Helium behaviour in implanted boron carbide
CEA Saclay, DEN-DANS-DMN-SRMA-LA2M, 91191 Gif-sur-Yvette cedex, France
2 CEA Saclay, DEN-DANS-DMN-SRMP-JANNuS, 91191 Gif-sur-Yvette cedex, France
3 CEA Saclay, DSM-IRAMIS-LEEL, 91191 Gif-sur-Yvette cedex, France
4 CNRS-IN2P3, IPNL, Université Lyon 1, 69622 Villeurbanne cedex, France
* e-mail: email@example.com
Received in final form: 24 September 2015
Accepted: 5 November 2015
Published online: 16 December 2015
When boron carbide is used as a neutron absorber in nuclear power plants, large quantities of helium are produced. To simulate the gas behaviour, helium implantations were carried out in boron carbide. The samples were then annealed up to 1500 °C in order to observe the influence of temperature and duration of annealing. The determination of the helium diffusion coefficient was carried out using the 3He(d,p)4He nuclear reaction (NRA method). From the evolution of the width of implanted 3He helium profiles (fluence 1 × 1015/cm2, 3 MeV corresponding to a maximum helium concentration of about 1020/cm3) as a function of annealing temperatures, an Arrhenius diagram was plotted and an apparent diffusion coefficient was deduced (Ea = 0.52 ± 0.11 eV/atom). The dynamic of helium clusters was observed by transmission electron microscopy (TEM) of samples implanted with 1.5 × 1016/cm2, 2.8 to 3 MeV 4He ions, leading to an implanted slab about 1 μm wide with a maximum helium concentration of about 1021/cm3. After annealing at 900 °C and 1100 °C, small (5–20 nm) flat oriented bubbles appeared in the grain, then at the grain boundaries. At 1500 °C, due to long-range diffusion, intra-granular bubbles were no longer observed; helium segregates at the grain boundaries, either as bubbles or inducing grain boundaries opening.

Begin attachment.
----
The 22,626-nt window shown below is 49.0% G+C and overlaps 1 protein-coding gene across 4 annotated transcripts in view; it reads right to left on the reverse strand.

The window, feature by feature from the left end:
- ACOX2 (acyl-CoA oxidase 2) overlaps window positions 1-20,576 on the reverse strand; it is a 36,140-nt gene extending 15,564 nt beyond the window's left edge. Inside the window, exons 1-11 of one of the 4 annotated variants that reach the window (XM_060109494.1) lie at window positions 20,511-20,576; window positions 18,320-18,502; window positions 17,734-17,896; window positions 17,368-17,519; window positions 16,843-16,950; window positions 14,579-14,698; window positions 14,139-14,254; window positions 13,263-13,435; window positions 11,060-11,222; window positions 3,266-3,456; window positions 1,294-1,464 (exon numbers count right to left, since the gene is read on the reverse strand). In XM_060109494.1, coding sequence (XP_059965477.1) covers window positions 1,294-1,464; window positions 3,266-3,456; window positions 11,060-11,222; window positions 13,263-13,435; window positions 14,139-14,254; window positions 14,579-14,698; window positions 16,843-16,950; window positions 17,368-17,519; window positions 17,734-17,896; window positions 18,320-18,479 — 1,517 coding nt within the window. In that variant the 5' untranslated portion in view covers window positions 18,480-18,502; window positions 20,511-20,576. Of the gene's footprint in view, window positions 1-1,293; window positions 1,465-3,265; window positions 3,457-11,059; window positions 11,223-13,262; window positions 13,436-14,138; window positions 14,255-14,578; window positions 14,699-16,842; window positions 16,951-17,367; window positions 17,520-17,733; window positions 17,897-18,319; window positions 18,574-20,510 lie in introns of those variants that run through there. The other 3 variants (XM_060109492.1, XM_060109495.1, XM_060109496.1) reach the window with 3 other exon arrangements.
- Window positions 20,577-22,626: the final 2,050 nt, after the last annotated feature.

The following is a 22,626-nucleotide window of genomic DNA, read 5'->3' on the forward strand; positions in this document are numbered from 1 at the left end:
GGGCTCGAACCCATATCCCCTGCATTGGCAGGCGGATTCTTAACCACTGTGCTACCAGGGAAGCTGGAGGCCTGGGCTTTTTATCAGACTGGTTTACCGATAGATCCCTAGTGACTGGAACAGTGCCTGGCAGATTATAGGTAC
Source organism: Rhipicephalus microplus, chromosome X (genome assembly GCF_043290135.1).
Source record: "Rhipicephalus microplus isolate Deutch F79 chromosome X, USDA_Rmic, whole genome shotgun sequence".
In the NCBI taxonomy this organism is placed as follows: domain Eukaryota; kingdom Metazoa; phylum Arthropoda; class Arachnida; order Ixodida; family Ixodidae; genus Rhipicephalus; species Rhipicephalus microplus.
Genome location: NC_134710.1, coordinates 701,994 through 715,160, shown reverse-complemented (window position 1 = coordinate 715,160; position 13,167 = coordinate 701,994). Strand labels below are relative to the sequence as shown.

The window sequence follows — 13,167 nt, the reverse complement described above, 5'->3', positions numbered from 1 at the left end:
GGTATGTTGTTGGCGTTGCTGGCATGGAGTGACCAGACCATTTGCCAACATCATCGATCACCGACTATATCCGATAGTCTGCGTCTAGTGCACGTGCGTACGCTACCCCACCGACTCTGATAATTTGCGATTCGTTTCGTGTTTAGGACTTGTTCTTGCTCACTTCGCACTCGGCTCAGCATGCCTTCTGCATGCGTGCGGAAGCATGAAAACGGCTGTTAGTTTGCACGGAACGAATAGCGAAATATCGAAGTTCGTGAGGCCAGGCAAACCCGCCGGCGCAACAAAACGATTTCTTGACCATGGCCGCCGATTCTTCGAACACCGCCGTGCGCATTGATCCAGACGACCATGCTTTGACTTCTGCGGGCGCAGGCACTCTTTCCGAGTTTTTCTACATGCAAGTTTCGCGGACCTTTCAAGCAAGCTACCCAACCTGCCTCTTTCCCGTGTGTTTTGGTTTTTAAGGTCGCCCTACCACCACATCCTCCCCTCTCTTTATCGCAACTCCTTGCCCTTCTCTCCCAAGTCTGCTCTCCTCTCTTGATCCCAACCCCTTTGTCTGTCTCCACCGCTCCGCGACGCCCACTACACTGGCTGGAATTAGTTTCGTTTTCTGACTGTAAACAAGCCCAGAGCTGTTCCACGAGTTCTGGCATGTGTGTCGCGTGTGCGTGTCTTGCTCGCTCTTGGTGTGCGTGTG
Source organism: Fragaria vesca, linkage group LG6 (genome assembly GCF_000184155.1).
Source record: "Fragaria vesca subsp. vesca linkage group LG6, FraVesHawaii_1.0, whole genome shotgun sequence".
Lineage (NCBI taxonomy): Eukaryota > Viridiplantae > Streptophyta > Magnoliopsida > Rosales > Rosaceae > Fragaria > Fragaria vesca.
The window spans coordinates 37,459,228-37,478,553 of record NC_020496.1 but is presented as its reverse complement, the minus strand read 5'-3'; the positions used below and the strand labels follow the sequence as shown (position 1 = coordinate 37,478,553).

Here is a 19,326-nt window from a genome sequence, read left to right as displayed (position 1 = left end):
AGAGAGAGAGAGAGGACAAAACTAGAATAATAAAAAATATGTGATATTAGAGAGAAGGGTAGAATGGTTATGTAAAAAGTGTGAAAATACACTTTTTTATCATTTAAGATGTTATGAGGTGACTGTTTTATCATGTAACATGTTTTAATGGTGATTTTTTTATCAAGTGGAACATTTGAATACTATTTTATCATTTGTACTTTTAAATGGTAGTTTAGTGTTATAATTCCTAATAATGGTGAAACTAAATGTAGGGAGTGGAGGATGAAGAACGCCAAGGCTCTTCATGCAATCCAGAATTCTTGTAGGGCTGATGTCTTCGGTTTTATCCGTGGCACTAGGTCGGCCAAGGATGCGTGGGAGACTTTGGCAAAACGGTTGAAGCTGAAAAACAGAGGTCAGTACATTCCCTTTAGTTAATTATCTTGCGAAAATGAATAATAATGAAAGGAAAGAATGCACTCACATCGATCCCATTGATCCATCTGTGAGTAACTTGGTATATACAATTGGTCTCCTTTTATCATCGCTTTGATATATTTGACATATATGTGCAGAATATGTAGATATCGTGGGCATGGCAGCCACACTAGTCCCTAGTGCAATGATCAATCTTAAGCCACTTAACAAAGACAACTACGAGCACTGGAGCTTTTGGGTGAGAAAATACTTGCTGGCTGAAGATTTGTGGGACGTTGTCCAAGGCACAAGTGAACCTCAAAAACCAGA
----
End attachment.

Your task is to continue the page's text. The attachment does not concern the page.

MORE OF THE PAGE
© V. Motte et al., published by EDP Sciences, 2015
This is an Open Access article distributed under the terms of the Creative Commons Attribution License (http://creativecommons.org/licenses/by/4.0), which permits unrestricted use, distribution, and reproduction in any medium, provided the original work is properly cited.